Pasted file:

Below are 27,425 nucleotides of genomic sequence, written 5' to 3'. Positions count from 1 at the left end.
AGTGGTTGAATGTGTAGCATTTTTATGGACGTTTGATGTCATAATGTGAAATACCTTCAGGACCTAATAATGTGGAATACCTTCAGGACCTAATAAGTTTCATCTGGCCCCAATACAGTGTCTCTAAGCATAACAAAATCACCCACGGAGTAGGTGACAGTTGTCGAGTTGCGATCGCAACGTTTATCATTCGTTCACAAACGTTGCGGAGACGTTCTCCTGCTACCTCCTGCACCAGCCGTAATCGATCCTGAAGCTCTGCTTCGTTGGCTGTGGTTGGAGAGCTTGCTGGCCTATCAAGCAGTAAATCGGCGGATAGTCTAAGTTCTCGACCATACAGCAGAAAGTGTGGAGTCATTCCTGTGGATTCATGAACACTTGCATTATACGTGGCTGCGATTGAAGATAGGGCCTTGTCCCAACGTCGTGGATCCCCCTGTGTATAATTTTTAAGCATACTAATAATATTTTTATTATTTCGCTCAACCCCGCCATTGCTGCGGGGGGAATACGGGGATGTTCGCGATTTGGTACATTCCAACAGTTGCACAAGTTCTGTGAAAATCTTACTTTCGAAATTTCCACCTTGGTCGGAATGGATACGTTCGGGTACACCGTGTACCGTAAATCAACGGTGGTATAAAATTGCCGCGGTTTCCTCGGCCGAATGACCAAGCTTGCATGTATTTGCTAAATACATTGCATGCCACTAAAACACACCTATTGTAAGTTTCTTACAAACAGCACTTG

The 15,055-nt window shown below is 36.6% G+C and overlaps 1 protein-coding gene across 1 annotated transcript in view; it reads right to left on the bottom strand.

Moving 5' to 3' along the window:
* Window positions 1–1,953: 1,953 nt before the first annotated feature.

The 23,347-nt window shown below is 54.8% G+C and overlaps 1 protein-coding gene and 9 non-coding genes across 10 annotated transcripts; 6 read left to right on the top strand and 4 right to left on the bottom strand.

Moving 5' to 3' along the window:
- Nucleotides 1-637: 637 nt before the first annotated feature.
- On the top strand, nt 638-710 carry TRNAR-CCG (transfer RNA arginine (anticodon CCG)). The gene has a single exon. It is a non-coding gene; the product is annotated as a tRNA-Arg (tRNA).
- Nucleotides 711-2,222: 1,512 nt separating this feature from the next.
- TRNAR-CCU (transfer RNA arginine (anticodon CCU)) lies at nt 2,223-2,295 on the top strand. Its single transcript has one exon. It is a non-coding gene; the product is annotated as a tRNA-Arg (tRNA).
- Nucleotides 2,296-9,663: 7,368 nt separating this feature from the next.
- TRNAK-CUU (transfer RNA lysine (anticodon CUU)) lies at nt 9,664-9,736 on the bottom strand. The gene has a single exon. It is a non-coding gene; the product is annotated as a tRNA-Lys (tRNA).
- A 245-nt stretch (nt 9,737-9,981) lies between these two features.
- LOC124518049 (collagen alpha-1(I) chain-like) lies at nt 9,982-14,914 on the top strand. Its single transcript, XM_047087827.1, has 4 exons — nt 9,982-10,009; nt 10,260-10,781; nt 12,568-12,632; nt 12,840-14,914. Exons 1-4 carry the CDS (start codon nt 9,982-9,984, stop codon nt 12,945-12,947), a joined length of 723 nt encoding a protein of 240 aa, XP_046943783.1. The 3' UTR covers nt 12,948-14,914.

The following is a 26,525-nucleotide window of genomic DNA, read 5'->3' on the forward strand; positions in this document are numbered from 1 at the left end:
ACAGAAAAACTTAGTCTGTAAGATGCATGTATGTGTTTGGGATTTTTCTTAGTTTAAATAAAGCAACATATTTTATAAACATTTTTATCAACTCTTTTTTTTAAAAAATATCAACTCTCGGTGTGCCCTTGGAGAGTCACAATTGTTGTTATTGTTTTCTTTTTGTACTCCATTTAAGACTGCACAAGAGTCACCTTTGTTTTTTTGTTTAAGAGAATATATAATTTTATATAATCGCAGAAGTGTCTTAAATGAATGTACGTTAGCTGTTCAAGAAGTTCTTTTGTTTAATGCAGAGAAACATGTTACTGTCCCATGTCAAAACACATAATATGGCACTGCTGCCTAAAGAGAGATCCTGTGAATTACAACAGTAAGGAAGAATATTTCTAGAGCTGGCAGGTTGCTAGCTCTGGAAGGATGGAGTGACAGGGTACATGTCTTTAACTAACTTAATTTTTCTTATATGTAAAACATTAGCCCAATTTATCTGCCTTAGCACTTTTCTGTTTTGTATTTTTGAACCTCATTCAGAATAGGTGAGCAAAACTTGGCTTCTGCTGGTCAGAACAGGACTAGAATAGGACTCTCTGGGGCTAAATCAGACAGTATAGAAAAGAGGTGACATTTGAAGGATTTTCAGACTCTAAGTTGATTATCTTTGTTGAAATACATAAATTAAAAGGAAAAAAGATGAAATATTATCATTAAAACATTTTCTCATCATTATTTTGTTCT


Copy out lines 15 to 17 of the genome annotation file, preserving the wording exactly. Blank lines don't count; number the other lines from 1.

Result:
- LOC124518049 (collagen alpha-1(I) chain-like) lies at nt 9,982-14,914 on the top strand. Its single transcript, XM_047087827.1, has 4 exons — nt 9,982-10,009; nt 10,260-10,781; nt 12,568-12,632; nt 12,840-14,914. Exons 1-4 carry the CDS (start codon nt 9,982-9,984, stop codon nt 12,945-12,947), a joined length of 723 nt encoding a protein of 240 aa, XP_046943783.1. The 3' UTR covers nt 12,948-14,914.

The following is a 26,525-nucleotide window of genomic DNA, read 5'->3' on the forward strand; positions in this document are numbered from 1 at the left end:
ACAGAAAAACTTAGTCTGTAAGATGCATGTATGTGTTTGGGATTTTTCTTAGTTTAAATAAAGCAACATATTTTATAAACATTTTTATCAACTCTTTTTTTTAAAAAATATCAACTCTCGGTGTGCCCTTGGAGAGTCACAATTGTTGTTATTGTTTTCTTTTTGTACTCCATTTAAGACTGCACAAGAGTCACCTTTGTTTTTTTGTTTAAGAGAATATATAATTTTATATAATCGCAGAAGTGTCTTAAATGAATGTACGTTAGCTGTTCAAGAAGTTCTTTTGTTTAATGCAGAGAAACATGTTACTGTCCCATGTCAAAACACATAATATGGCACTGCTGCCTAAAGAGAGATCCTGTGAATTACAACAGTAAGGAAGAATATTTCTAGAGCTGGCAGGTTGCTAGCTCTGGAAGGATGGAGTGACAGGGTACATGTCTTTAACTAACTTAATTTTTCTTATATGTAAAACATTAGCCCAATTTATCTGCCTTAGCACTTTTCTGTTTTGTATTTTTGAACCTCATTCAGAATAGGTGAGCAAAACTTGGCTTCTGCTGGTCAGAACAGGACTAGAATAGGACTCTCTGGGGCTAAATCAGACAGTATAGAAAAGAGGTGACATTTGAAGGATTTTCAGACTCTAAGTTGATTATCTTTGTTGAAATACATAAATTAAAAGGAAAAAAGATGAAATATTATCATTAAAACATTTTCTCATCATTATTTTGTTCT